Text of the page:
Photo by Curt Yeomans
Several older storefronts are located in Jonesboro's historic district. The city has recently renovated the spaces in front of these shops, through its ongoing Streetscape project.
Jonesboro Mayor Joy Day is planning to revive the city’s historic preservation commission after a long period of dormancy.
Day said it is not clear how long it has been since the commission last met. She said they met regularly until her last tenure as mayor ended in late 2007. But, she added the town’s City Hall does not have records of the commission meeting after that. The commission, which is responsible for preserving Jonesboro’s historic district, may have not met in as many as four years, she added.
The historic district includes Jonesboro’s downtown area on North Main Street, South Main Street, and McDonough Street. There are several buildings in that area — such as the Historic Clayton County Courthouse, the old Jonesboro train depot, and multiple homes-turned-businesses — that are almost as old as the 153-year old city, itself.
The mayor said it important that the city have a group looking out for that part of town.
“We have a lot of important buildings in our historic district,” Day said. “We want to move forward with efforts to bring new businesses to the city, and keep our downtown, and historic district, as well-maintained and unchanged as possible.”
Day formally asked the Jonesboro City Council on Tuesday to approve changes to the city code section that dictates who can sit on the five-member commission. The requested change — if approved — would open up membership to anyone who lives in the city. The council is expected to vote on changing the code section at its April 9 business meeting.
“The code presently says all members shall be residents ... residing within the [city’s] historic district,” Day told council members. “The problem with that is, since this was written, we don’t have that many people residing in the historic district. So, I would like to see the council consider changing that to just people that reside within the city.”
The mayor explained there has been a shift in the make-up of Jonesboro’s historic district — from residential, to office and industrial — since the preservation commission was created. That shift, she added, has made it harder to find people to serve on the board.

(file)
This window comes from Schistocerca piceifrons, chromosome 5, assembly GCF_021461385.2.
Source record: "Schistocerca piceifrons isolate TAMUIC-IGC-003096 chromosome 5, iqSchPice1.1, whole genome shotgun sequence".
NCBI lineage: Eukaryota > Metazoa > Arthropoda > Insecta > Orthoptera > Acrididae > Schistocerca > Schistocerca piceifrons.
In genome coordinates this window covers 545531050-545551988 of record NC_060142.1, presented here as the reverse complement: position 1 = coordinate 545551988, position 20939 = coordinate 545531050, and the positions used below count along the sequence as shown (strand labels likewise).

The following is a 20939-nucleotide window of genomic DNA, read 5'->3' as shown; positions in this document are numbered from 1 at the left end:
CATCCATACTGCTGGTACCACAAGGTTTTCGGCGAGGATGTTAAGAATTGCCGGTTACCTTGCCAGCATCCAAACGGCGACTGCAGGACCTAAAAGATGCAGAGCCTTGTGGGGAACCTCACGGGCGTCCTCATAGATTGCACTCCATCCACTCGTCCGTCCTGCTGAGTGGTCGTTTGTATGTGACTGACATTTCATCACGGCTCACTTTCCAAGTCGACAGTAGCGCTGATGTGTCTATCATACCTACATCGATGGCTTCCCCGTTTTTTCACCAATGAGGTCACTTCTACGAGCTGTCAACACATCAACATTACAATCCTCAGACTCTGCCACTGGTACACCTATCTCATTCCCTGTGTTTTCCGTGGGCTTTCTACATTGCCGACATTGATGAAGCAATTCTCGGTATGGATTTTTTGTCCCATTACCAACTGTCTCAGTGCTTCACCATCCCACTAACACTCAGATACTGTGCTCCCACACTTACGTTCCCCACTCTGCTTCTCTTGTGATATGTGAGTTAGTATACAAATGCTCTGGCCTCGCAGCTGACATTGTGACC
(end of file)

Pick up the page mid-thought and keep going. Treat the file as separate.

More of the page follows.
“We are to seek [per city code] people — if we can find people — from the disciplines of architecture, history, architectural history, planning, archeology, etc., etc.,” Day said. “So, we would want to seek people in the city who are interested in this subject, and who are interested in historic preservation.”
Day added that the commission would review any proposed changes someone would like to make within the historic district, and then make a recommendation to the city council to either approve, or reject those plans. She added that anyone who is turned down by the commission would be allowed to appeal that decision before the city council.
“It’s kind of like a zoning committee,” she said.
Depending on what the council decides next week, Day explained that she hopes to have the Historic Preservation Commission up and running again within a month to six weeks.
But, there are some issues council members will need to work out before they take a vote on changing the council. The key issue will be a suggestion from Councilmember Wallace Norrington to open the commission’s membership to an even wider group than Day is proposing.
“Maybe we could expand it to include anyone who owns a business in the historic district,” Norrington said.
That suggestion struck a chord with some Jonesboro residents, such as Jack Bruce, who owns a tax service business in the city. He said people who owns businesses in the city should be allowed to serve on the commission, regardless of whether they live in the city, since town leaders voted to re-institute Jonesboro’s millage rate — largely on the backs of businesses — in late 2010.
“It’s like you said, ‘We think high enough of them to tax them,’ so I think we ought to be included in the planning of this town,” Bruce told Day and the city council.
But, councilmember Pat Sebo urged the council to stick with Day’s recommendation of just expanding membership to a wider group of residents. She explained that while business owners would be interested in what happens to Jonesboro’s historic district, she felt any proposed plans that the commission might consider would carry more significance with people who live in the city.
“It’s not that business owners do not care about what happens to our historic district, but I feel people who are residents here have a more vested interest in what happens,” Sebo said.
The city council’s April 9 business meeting is expected to begin at 7 p.m., in the council chambers at the Jonesboro Police Department, which is located at 170 South Main Street.